Friday, February 08, 2013

Cocktail of the Week: The Champagne Cocktail

It’s always a difficult moment, when a devoted student realizes he disagrees with a favorite teacher. I gaze at such a Rubicon today. Its waters are not placid, friends. They roil with bubbles.

I have referred time and again to David A. Embury’s essential book The Fine Art of Mixing Drinks. In this book Mr. Embury describes the Champagne Cocktail, which I like, as an “incongruous mess” and worse, “a decidedly inferior drink ... no true champagne lover would ever commit the sacrilege of polluting a real vintage champagne by dunking even plain sugar – much less bitters – in it.”

Hoo. I’m going to need a minute here.

This would be the time to point out that in his infinite wisdom Mr. Embury allowed for differences of opinion; he regularly encouraged readers to “roll your own.” This might also be the time to acknowledge that I am perhaps not a true champagne lover. Given the choice between straight champers and a French 75 I will almost always opt for the latter.

And maybe opinions have changed since Embury first published his book in 1948. What about a contemporary cocktail guru I regularly refer to like, say, the Washington Post’s Jason Wilson? Where does he come down on this particular drink?

“It is simply a terrible cocktail ... I can think of two reasons why the champagne cocktail exists in this world: 1) to cover up rotgut sparkling wine, and 2) to reinvigorate the remainder of a bottle that has been sitting around for a day or two.”

OK, I may be in over my head here.

While the Champagne Cocktail might not exactly have an amen corner, it possesses something better: longevity. Any cocktail that can trace its existence back to the 1850s clearly has its ardent admirers. A recipe appears in Jerry Thomas’ The Bar-Tender’s Guide (1862). Thomas disciple David Wondrich calls it “the first evolved cocktail on record.” Its target demographic can certainly be pinpointed; it was nicknamed “chorus girl’s milk,” and a cocktail guide/ladies’ companion published in the 1940s offered multiple variations with names like She Couldn’t Say No and Her Sarong Slipped.

The drink itself could not be simpler. Take a sugar cube, soak it in bitters, cover it with champagne. An early modification calls for the addition of a small amount of brandy, specifically cognac, and it’s this variety that has won me over. (While most recipes specify Angostura bitters, Wondrich suggests using Peychaud’s if adding cognac.) To begin with, it is a beautiful drink to look at, the champagne’s bubbles effortlessly dismantling the sugar cube and carrying the taste throughout the glass. And bitters and cognac always work in combination, even with carbonation.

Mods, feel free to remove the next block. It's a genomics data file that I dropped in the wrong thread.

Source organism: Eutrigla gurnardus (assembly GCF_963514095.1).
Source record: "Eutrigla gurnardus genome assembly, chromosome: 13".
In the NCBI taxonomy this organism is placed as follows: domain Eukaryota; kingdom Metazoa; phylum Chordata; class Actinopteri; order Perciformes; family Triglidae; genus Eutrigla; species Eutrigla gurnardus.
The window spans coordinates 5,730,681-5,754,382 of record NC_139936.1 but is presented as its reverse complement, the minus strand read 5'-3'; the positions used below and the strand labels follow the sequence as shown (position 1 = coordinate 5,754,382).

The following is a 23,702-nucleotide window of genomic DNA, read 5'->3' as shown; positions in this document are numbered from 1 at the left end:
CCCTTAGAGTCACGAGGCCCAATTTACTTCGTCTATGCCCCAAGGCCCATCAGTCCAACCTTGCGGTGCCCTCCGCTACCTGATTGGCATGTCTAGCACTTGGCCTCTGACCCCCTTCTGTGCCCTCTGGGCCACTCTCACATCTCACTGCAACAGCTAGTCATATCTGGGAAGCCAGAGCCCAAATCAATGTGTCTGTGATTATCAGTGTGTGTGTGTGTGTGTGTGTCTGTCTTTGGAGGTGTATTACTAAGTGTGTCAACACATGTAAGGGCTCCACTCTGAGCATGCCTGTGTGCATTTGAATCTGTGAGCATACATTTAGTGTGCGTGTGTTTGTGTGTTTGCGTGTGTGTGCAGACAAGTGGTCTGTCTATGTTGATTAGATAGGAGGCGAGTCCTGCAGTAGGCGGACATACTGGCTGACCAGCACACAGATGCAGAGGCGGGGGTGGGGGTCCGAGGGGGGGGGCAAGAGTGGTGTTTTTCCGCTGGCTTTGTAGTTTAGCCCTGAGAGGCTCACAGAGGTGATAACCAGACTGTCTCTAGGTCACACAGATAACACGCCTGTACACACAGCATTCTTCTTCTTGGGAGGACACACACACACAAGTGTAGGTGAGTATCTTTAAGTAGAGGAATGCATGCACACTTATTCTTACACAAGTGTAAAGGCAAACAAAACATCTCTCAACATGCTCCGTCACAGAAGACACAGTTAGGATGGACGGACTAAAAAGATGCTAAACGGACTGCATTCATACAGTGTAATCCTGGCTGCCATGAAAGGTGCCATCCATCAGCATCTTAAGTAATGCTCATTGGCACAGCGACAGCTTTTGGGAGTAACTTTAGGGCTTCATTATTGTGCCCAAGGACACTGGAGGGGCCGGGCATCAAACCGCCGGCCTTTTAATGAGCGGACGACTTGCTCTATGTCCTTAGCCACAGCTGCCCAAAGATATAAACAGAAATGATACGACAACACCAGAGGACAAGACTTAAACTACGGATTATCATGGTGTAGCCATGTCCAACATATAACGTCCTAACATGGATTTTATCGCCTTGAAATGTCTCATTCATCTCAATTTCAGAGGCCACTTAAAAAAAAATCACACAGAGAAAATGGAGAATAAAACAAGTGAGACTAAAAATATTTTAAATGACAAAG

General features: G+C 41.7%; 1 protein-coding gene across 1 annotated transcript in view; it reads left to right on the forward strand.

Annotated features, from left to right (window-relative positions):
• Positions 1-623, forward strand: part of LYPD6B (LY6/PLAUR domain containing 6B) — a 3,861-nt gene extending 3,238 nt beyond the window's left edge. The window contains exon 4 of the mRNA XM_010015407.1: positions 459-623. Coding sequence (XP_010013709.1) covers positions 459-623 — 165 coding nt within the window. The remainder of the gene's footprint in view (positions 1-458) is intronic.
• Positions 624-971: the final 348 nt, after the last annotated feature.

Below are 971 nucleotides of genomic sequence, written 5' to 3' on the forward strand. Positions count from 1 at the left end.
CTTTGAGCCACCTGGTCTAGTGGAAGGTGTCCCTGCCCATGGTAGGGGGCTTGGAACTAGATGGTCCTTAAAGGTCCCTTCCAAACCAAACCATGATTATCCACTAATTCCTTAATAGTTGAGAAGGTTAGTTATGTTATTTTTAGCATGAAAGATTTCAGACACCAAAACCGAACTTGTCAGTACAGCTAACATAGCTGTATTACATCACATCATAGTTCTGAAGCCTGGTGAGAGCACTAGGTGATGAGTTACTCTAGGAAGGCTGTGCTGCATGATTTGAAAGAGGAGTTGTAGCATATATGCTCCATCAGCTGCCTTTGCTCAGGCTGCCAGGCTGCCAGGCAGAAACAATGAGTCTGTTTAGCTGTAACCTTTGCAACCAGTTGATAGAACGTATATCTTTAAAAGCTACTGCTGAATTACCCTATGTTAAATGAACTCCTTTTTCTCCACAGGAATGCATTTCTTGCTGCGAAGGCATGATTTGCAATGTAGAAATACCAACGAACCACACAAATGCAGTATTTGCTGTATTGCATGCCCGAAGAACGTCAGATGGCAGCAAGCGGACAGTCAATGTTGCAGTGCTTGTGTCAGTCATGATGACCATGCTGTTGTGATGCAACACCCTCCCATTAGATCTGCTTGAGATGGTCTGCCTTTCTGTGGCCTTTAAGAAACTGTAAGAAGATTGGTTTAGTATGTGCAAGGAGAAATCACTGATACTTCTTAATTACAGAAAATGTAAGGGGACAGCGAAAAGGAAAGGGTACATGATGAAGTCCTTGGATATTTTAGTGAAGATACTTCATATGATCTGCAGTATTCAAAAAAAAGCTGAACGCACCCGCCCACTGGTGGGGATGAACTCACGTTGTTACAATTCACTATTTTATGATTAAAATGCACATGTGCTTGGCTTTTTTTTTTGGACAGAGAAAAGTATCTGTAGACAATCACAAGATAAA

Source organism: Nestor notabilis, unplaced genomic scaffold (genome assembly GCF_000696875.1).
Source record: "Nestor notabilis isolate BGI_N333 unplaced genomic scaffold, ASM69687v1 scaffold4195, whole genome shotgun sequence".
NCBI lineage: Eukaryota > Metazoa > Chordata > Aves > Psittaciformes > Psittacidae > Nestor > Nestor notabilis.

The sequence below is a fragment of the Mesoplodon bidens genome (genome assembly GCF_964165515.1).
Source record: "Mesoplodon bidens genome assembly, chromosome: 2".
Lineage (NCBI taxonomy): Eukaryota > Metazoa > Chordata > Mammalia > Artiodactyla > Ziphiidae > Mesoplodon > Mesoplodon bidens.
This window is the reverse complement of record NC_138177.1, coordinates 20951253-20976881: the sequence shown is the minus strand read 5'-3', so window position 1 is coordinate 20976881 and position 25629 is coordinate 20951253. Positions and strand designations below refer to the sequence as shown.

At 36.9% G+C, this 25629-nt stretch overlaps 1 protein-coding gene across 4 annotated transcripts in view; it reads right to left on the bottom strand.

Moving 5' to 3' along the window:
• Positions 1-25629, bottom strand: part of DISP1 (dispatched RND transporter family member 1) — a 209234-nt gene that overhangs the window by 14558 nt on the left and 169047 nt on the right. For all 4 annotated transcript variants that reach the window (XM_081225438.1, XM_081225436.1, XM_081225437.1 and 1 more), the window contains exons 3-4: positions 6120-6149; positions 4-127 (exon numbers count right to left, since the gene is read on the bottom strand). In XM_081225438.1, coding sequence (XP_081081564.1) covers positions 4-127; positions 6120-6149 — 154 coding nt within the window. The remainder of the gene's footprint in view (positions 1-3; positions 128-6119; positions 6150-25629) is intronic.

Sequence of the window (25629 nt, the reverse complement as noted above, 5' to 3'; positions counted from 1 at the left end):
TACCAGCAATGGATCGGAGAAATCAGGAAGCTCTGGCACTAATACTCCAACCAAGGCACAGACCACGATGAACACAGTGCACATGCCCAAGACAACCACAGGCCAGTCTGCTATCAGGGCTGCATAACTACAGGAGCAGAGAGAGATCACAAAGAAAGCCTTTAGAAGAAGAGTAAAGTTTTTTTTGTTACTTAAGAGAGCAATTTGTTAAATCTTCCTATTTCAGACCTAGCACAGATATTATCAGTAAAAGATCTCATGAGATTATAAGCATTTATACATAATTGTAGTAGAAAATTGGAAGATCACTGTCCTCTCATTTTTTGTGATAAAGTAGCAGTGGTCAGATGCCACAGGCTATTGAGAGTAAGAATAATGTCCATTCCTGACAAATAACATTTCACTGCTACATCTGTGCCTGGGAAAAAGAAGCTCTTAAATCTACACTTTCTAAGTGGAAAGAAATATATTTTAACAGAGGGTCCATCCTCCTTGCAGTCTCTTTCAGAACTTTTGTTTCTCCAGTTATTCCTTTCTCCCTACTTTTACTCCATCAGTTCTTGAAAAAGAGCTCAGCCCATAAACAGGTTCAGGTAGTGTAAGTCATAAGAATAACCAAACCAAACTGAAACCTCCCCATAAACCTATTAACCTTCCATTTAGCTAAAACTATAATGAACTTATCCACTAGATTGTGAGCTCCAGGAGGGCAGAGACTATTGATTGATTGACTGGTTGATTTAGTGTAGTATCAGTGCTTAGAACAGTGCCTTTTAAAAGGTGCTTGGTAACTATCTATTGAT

It wasn’t just chorus girls who liked a little sweetness and sharpness with their bubbly. Charles H. Baker, Jr., in his Gentleman’s Companion, served up no fewer than five variations on the Champagne Cocktail, most including cognac. One, the Jimmie Roosevelt, which features a float of green chartreuse, is “cooling, refreshing, invigorating, a delight to eye and palate.” In his book Bitters: A Spirited History, Brad Thomas Parsons enshrines the drink sans brandy in the Bitters Hall of Fame, noting that “while Champagne is wonderful on its own, adding a sugary, bitters-soaked kiss to the equation elevates the experience tenfold.”

So I’m not in the minority after all. Thus proving a larger point: when forced to choose sides, always go where the chorus girls are.

The Champagne Cocktail

several ozs. Champagne
1 sugar cube
several dashes of bitters
½ oz. Cognac

Pour champagne into flute. Add cognac. Soak the sugar cube in bitters and drop into the glass. Garnish with a lemon twist.